The Young Captive

Original Text: 

Wilfrid Thorley, Fleurs de Lys: A Book of French Poetry Freely Translated into English Verse. Boston and New York: Houghton Mifflin, 1920. 127-29. Internet Archive.

1"The sickle spares the springing corn.
2The sapling vine-stems drink unshorn
3     All summer through dawn's dewy boon
4And I, as young and fair, am fain
5Though now my cup be hard to drain,
6     To hide from Death that calls too soon.
7"Let Stoics meet him unaghast;
8I weep. Before the northern blast
9     I bow my head and lift again.
10Sad days are nought beside the sweet.
11What pathway never foiled the feet?
12     What sea but hath its hurricane?
13"Within my bosom Hope doth breed,
14And prison-bars stay not the speed
15     Of his wide wings that will not fold;
16Scaped from the fowler's snare he flies
17My blithe sweet bird o'er the wide skies,
18     And sings with heart too full to hold.
19"Is death for me? With hope unquelled
20I breathe, awake or slumber-held,
21     Free from remorse for evil done.
22And with each dawn in this dark place
23All eyes speak welcome for the face
24     Makes glad the heart of every one.
25"Of milestones on my destined road
26Scarce have I counted one, or strode
27     Beyond the trees about my home.
28Scarce have I yet or broken bread
29At the rich board that life doth spread,
30     Or sipped the full cup still afoam.
31"My life's at Spring. I would behold
32The harvest yield, and, onward rolled,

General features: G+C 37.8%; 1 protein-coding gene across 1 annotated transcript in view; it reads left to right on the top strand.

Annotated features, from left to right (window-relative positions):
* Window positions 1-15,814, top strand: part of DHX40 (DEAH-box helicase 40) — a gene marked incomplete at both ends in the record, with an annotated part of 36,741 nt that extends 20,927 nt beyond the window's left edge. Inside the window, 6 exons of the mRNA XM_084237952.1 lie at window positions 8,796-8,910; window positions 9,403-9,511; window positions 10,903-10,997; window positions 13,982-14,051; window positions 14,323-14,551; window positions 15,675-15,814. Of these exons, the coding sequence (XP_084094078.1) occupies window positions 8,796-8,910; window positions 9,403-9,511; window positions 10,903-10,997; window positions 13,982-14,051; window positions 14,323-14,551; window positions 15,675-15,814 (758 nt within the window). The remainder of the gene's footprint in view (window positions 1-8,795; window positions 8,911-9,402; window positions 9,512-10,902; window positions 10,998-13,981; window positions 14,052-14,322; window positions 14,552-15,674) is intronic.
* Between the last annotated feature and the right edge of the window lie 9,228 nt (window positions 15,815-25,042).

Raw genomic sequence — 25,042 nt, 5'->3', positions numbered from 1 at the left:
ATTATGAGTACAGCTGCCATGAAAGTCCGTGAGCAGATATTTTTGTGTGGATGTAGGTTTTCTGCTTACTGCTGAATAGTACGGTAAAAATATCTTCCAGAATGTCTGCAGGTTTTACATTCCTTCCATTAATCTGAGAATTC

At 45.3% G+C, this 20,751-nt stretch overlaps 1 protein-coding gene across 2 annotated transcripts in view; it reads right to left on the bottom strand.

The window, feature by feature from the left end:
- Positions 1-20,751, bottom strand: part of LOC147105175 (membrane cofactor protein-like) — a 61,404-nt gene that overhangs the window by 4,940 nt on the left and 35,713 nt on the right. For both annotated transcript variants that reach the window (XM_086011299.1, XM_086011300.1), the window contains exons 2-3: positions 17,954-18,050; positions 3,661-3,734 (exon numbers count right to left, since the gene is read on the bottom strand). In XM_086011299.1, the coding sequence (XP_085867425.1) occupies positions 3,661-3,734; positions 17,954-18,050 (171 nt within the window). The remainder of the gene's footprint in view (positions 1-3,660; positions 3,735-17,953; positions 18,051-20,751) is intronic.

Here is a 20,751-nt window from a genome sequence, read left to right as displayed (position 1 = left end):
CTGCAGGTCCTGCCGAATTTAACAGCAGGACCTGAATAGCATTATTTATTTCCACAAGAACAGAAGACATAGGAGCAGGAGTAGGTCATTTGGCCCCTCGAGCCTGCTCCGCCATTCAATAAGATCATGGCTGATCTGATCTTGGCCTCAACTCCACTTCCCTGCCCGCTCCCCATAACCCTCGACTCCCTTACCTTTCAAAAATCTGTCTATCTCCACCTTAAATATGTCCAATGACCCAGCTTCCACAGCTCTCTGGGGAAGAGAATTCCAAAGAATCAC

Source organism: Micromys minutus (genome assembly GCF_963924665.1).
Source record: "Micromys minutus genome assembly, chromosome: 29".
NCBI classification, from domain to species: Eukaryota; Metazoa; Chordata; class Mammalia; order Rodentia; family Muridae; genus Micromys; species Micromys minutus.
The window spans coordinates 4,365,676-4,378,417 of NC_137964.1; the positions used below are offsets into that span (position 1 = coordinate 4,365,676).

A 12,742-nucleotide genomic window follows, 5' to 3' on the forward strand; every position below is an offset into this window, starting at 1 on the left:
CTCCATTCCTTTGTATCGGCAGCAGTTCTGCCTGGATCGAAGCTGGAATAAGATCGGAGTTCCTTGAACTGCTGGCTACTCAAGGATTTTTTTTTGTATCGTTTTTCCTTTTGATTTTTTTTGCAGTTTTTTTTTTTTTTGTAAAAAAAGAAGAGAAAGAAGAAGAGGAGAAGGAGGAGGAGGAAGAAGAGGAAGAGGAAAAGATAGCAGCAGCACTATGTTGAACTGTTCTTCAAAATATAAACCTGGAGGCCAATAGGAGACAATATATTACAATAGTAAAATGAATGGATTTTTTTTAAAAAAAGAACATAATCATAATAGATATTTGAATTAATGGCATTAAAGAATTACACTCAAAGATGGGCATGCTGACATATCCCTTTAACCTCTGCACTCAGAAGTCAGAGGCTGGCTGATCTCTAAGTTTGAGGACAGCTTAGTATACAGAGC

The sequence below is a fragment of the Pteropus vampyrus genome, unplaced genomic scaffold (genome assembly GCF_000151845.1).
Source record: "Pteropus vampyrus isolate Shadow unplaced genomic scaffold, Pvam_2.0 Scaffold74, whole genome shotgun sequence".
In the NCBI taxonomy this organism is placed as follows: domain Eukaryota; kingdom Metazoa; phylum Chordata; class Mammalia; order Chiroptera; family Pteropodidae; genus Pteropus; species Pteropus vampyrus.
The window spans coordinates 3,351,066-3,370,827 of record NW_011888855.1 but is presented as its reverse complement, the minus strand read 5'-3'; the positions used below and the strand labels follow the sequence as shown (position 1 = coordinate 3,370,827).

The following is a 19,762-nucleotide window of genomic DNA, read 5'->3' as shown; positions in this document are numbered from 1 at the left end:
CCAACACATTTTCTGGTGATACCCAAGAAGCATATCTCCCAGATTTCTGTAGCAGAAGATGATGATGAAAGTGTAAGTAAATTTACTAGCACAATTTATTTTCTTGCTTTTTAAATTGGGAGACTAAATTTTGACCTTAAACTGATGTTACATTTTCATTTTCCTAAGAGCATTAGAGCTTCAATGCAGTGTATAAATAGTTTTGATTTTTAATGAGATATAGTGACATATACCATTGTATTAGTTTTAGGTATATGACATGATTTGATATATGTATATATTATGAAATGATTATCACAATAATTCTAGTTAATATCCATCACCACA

33     Would like the sun bear high my crown.
34Fair on my stem the garden's queen.
35The dawn-light my young eyes have seen
36     And yearn to see the sun go down.
37"Death thou mayst wait. Go! get thee hence.
38Heal thou the wounds of shame's offence
39     In hearts whereon despair doth brood.
40For me Pan lurks, and sweet Desire
41Hath kisses and the Muses quire.
42     I will not die in Maidenhood."
43Thus, sad and captive, as she spoke
44My lyre was stirred and silence broke,
45 In pity with her moaning blent.
46And, shaking off my load of care,
47I caught the song in rhyme's soft snare,
48 From her sweet lips and innocent.
49And thus these rhymes in prison twined
50May tempt some soul of studious mind
51     To seek the lady who thus woo'd.
52So fair the face and words that pled
53That into all were death most dread
54     Within her gracious neighbourhood.
RPO poem Editors: 
Ian Lancashire
Data entry: Sharine Leung
RPO Edition: 
2012
Rhyme: 
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